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Nektar Therapeutics Message Board

  • lightseeker888 lightseeker888 Jul 26, 2011 3:25 PM Flag


    Showing him no fear.
    Shorts breaking the will of his shareholders.

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    • AZN did mention NKTR-118

      from AZN R&D pipeline presentation:

      Let’s now look at some of our late stage trial programs.
      NTKR-118, an oral, peripherally acting opioid antagonist which we are developing with Nektar Therapeutics, moved into phase 3 and is being investigated for the treatment of opioid induced constipation, or OIC.
      Opioids are widely prescribed in pain management, with over 250 million prescriptions written annually in the US alone.
      And some 50% of patients taking them long term suffer from constipation. Of these, only 40 to 50% gain effective relief with current treatments.
      NKTR-118 is designed to block opiate receptors in the GI system and thus alleviate OIC without counter-acting the analgesic effects of opiates in the brain.
      The phase 3 KODIAC program started enrolling in March. It consists of two efficacy studies of 630 patients each, which compare two doses of NKTR-118 and placebo. A 52-week long-term safety study assigns patients to open-label treatment of either NKTR-118 versus traditional treatment chosen by the physician. KODIAC also includes one 4-week study of patients with cancer-related pain.
      Building on results from phase 2, KODIAC will aim to establish a substantially improved lower GI function by increasing the frequency of spontaneous bowel movements in patients with OIC, while simultaneously preserving opioid mediated analgesia.
      The first regulatory filing of NKTR-118 is being planned for 2013.

    • "I'd be very curious what people inside the organisation would have to say in depositions under oath"

      The way things are going, there won't be many people left to testify. In addition to the COO and CMO, there are about 10 open management positions last time I looked. But it does seem that supoenas are about the only way you're gonna get information out of these clowns.

    • Litigation would help nobody at this point, and I don't think that would be the most solid argument in any case. The way the Bayer delays were portrayed, the nature of the deal collapse/change of plans, the management changes. I'd be very curious what people inside the organisation would have to say in depositions under oath. In the end the lawyers would benefit most. Best to serve notice individual investors are not too happy and have lost trust in his honesty and judgement. The way the Lorianne change seems to be going down is a shining example. If mistakes were made it's not just the individual, but the people who put them in positions over their head that are accountable.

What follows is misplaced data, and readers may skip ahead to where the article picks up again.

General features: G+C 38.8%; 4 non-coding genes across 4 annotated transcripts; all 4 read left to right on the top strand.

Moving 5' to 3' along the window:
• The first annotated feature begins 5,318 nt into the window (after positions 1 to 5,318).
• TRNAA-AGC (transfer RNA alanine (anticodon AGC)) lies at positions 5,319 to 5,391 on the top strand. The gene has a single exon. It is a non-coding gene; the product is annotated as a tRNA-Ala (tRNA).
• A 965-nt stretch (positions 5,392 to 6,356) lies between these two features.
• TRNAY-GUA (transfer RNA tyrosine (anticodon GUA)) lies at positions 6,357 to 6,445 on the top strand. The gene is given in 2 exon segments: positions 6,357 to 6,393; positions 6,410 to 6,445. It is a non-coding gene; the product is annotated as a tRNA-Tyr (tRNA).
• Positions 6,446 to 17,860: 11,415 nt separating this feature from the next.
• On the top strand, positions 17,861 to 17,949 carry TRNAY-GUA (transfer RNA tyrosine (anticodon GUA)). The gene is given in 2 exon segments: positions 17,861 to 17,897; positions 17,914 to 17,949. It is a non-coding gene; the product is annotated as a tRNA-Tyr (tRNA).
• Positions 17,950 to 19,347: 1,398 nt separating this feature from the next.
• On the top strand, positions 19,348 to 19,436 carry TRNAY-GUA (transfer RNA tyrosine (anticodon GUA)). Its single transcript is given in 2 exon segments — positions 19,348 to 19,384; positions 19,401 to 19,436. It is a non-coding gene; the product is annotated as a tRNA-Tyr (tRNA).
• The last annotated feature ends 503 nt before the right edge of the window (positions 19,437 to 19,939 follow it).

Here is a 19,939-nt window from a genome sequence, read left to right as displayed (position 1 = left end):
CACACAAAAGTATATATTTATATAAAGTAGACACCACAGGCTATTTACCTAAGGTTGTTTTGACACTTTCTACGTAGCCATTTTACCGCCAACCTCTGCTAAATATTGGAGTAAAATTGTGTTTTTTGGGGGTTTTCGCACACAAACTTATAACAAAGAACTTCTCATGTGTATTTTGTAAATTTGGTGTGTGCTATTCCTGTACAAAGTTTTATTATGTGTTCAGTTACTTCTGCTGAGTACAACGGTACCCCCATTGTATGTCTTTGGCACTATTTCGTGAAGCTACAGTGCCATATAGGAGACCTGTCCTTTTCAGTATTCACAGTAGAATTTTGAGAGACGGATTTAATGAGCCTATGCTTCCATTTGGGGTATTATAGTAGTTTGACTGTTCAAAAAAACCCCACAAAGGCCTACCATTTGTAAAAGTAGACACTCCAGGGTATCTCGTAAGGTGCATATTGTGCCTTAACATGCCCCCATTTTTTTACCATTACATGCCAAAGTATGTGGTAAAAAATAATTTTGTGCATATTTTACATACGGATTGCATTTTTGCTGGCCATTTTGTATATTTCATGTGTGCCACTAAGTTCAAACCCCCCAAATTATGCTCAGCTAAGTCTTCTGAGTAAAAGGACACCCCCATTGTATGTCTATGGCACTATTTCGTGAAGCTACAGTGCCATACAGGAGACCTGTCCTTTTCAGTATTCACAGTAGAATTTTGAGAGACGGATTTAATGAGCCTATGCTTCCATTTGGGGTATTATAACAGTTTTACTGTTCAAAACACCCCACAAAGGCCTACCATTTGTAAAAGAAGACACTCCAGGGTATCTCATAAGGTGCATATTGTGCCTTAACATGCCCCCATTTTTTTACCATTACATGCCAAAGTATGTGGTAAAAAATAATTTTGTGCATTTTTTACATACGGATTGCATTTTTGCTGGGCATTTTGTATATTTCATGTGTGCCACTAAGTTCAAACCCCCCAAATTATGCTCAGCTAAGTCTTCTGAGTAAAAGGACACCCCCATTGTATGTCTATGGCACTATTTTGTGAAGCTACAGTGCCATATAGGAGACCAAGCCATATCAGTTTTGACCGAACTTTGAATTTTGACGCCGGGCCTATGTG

For now I think watching as carefully and critically as possible is the best plan, but if there are a few more eyebrow raising changes of story or plan then I would be interested in utilizing litigation to pry the truth of the situation into the open. Right now it looks like standard over optimism + over promising. If it starts to look like something more dangerous to my investment I'll be interested in joining with others to do more. If you are in a car and you think you got a drunk at the wheel it's best to act. It's really not about the PPS decline for me, but some of the events that enabled it to occur to the extent that it has are concerning.

    • "via litigation "

      Yes, speaking of litigation, i think we have a case against HR for lying to us by saying "the 102 results were so good we decided to keep it for ourselves."

      Keep in mind that as of that time the idea for pursuing 102 was to provide the cancer patients for a product with less side effects than Irenotecan rather than the new sub-sub treatment for OC which is a pie in the sky.

      It seems to me as things have unfolded, it is obvious that HR lied to us about 102.

    • I tend to agree she is gone, and they have been in keeping up appearances mode until an official release. I also believe that news partially rolled into the PPS decline. People certainly knew in advance. Regardless of any real impact the roll over of 2 high level execs. in recent memory does not look good. Especially when there is no feeling of openess and honesty about the whole situation. There is huge value here IMO, but I'm concerned the people we have put in charge of exploiting that potential are looking like the gang that couldn't shoot straight.

      Some advice for 8/4. HR DO NOT bs the situation. Any negatives need to be addressed, here is what happened and why.